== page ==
The Consumer Financial Protection Bureau (CFPB) has recently proposed additional set of measures to expand foreclosure protections for mortgage borrowers.
Currently the CFPB continues engaging in the outreach task along with consumer advocacy groups, industry representatives, and other stakeholders to develop additional provisions to protect consumers and make it easier for companies to comply with the rules. New proposals would give greater protections to mortgage borrowers.
Among these new proposals are a number of provisions to improve borrower/servicer communications and to clarify previous regulations, such as,
Protections for mortgage heirs
Servicers would be required to notify borrowers when their loss mitigation applications are complete and when their foreclosure protections kick in
The proposal offers full disclosure on “clarifications” from previous rules dealing with servicing rights transfers between firms.
Would require servicers to provide periodic loss mitigation information and other statements to borrowers in bankruptcy.
Servicing firms must also provide written early intervention notices to let those borrowers known about their loss mitigation options even after they’ve been told to stop contact.
Clarifying the meaning of “delinquency” for the purpose of its servicing rules. Delinquency begins on the day a borrower fails to make a periodic payment. If that payment is later made up, the bureau proposes that the date of delinquency should be pushed up creating room for servicers to consider a payment as “timely”.
Existing home sales, excluding distressed sales, are the most encouraging stats at the moment. These, according to Trulia and the National Association of Realtors, were 80 percent back to normal in August.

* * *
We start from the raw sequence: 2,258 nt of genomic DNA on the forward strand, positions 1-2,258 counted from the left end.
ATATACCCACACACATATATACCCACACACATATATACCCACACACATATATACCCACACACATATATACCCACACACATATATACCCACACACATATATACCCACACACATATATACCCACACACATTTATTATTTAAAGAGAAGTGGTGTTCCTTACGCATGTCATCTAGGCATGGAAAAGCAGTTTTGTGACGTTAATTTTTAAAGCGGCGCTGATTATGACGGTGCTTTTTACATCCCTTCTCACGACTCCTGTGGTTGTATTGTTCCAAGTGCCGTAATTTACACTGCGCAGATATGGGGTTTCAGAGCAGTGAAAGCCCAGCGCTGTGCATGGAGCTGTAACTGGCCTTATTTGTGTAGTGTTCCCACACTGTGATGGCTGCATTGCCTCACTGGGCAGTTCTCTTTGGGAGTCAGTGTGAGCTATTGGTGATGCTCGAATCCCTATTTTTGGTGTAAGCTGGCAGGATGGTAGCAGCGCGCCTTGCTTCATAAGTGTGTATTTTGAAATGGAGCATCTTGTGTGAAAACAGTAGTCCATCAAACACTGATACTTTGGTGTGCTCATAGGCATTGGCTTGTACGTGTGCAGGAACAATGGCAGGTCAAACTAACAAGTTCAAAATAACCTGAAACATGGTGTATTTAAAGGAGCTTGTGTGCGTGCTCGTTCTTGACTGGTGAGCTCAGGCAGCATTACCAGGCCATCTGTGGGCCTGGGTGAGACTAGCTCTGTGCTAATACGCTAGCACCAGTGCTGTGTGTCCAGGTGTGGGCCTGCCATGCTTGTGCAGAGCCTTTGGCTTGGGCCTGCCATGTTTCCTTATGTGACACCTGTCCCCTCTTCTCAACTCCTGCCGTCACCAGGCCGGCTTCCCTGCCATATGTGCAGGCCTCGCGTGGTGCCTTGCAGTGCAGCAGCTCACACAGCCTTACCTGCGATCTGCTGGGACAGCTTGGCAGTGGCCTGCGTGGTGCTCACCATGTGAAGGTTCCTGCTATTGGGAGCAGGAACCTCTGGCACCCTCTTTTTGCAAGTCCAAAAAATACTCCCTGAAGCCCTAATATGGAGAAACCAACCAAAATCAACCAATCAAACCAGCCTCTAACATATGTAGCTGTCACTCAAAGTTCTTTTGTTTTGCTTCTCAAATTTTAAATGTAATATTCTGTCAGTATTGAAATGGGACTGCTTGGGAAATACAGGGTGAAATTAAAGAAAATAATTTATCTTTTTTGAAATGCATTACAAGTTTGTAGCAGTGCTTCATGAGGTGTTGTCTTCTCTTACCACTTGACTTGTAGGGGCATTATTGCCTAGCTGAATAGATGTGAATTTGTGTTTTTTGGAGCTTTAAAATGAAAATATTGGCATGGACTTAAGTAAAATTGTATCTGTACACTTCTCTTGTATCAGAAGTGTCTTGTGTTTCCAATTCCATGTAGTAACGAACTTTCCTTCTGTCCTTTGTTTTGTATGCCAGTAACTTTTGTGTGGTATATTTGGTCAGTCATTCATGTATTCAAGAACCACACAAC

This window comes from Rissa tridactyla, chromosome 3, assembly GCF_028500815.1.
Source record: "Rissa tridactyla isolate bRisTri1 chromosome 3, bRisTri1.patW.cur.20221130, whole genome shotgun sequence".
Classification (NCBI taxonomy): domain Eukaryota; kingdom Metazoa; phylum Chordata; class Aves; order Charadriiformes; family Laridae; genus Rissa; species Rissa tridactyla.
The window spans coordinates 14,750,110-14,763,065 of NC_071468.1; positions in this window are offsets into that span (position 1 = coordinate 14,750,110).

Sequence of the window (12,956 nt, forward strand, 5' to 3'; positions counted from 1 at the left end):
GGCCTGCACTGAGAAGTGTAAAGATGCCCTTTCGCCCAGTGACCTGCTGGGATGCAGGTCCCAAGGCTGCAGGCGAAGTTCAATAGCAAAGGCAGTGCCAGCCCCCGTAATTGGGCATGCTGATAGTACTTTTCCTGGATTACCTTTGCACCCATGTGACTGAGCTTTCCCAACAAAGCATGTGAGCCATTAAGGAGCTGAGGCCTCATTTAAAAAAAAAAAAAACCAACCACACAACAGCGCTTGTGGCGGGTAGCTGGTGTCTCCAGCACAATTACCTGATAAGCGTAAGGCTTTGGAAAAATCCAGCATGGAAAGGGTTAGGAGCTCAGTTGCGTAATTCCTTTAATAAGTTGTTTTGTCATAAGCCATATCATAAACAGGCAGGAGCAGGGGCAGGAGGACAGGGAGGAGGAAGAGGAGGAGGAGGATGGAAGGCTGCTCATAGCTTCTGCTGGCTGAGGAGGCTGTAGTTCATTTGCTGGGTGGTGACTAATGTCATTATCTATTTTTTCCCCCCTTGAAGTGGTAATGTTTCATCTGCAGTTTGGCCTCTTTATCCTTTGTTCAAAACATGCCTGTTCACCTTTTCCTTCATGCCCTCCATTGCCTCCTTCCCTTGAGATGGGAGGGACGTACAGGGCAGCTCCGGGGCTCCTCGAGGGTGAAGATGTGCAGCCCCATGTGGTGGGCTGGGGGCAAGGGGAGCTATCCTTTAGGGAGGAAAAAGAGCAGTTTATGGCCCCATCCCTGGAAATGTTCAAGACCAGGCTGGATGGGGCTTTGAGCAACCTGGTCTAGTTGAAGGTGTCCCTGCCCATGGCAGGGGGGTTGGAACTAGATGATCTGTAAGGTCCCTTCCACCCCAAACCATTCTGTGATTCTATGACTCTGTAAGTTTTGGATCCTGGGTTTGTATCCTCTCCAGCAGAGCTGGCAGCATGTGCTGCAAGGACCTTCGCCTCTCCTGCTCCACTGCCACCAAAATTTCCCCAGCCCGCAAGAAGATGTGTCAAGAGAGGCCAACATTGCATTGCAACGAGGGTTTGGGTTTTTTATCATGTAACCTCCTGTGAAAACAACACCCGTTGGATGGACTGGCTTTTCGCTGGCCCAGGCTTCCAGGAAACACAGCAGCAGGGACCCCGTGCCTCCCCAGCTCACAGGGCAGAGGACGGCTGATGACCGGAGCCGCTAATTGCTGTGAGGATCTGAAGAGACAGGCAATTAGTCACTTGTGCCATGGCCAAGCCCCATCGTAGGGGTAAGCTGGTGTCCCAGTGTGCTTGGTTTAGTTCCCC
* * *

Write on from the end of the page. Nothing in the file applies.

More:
Trulia’s Bubble Watch also showed that prices were 3.4 percent undervalued in the third quarter, which is a marked improvement over the 13.5 percent undervaluation at the worst of the housing bust. That means prices are three-fourths of the way back to normal.
Delinquency and foreclosure rates also were much improved. According to Trulia and Black Knight, the national delinquency and foreclosure rate was 74 percent back to normal in August, the same as one quarter ago and up from 56 percent one year ago. The decline in defaults and foreclosures has helped stabilize the financial system and hard-hit neighborhoods.
As part of the record $16.65 billion settlement between Bank of America (BAC) and the U.S. Department of Justice, approximately $7 billion is designated to provide relief to consumers. However for the borrowers that reap the rewards from BofA, there could be something that severely dents the promised relief funds…a huge tax bill.
In a statement, the U.S. Department of Housing and Urban Development outlined how some of that money will be disseminated to the consumers.
“The $7 billion in consumer relief will focus on areas that were hardest hit during the housing crisis,” HUD said. “Consumer relief will take various forms including loan modification for distressed borrowers, including FHA-insured borrowers, and new loans to credit worthy borrowers struggling to get a loan in hardest hit areas, borrowers who lost homes to foreclosure or short sales, and moderate income first-time homebuyers.”